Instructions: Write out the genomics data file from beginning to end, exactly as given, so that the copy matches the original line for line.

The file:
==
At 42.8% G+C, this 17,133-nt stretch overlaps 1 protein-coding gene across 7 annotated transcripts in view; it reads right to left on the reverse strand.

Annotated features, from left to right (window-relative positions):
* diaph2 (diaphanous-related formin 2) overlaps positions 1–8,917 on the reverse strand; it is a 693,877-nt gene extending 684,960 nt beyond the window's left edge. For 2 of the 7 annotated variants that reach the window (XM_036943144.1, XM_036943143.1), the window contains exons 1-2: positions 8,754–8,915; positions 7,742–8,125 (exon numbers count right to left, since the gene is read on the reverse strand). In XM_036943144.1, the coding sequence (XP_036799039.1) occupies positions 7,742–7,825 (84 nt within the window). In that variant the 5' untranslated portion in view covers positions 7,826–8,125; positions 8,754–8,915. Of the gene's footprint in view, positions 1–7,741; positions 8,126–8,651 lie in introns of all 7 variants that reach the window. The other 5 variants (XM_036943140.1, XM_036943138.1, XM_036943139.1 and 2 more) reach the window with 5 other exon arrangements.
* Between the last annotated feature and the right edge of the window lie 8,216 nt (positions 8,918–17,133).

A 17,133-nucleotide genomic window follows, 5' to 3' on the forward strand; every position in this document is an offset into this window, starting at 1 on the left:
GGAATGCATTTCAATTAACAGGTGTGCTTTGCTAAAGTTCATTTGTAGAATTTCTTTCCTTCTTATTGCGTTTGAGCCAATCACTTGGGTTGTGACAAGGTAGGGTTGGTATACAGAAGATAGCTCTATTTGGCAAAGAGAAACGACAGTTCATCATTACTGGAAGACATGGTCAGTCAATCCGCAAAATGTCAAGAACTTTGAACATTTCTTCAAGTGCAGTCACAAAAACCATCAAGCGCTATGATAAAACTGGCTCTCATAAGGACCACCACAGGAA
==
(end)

At 42.8% G+C, this 17,133-nt stretch overlaps 1 protein-coding gene across 7 annotated transcripts in view; it reads right to left on the reverse strand.

Annotated features, from left to right (window-relative positions):
* diaph2 (diaphanous-related formin 2) overlaps positions 1–8,917 on the reverse strand; it is a 693,877-nt gene extending 684,960 nt beyond the window's left edge. For 2 of the 7 annotated variants that reach the window (XM_036943144.1, XM_036943143.1), the window contains exons 1-2: positions 8,754–8,915; positions 7,742–8,125 (exon numbers count right to left, since the gene is read on the reverse strand). In XM_036943144.1, the coding sequence (XP_036799039.1) occupies positions 7,742–7,825 (84 nt within the window). In that variant the 5' untranslated portion in view covers positions 7,826–8,125; positions 8,754–8,915. Of the gene's footprint in view, positions 1–7,741; positions 8,126–8,651 lie in introns of all 7 variants that reach the window. The other 5 variants (XM_036943140.1, XM_036943138.1, XM_036943139.1 and 2 more) reach the window with 5 other exon arrangements.
* Between the last annotated feature and the right edge of the window lie 8,216 nt (positions 8,918–17,133).

A 17,133-nucleotide genomic window follows, 5' to 3' on the forward strand; every position in this document is an offset into this window, starting at 1 on the left:
GGAATGCATTTCAATTAACAGGTGTGCTTTGCTAAAGTTCATTTGTAGAATTTCTTTCCTTCTTATTGCGTTTGAGCCAATCACTTGGGTTGTGACAAGGTAGGGTTGGTATACAGAAGATAGCTCTATTTGGCAAAGAGAAACGACAGTTCATCATTACTGGAAGACATGGTCAGTCAATCCGCAAAATGTCAAGAACTTTGAACATTTCTTCAAGTGCAGTCACAAAAACCATCAAGCGCTATGATAAAACTGGCTCTCATAAGGACCACCACAGGAA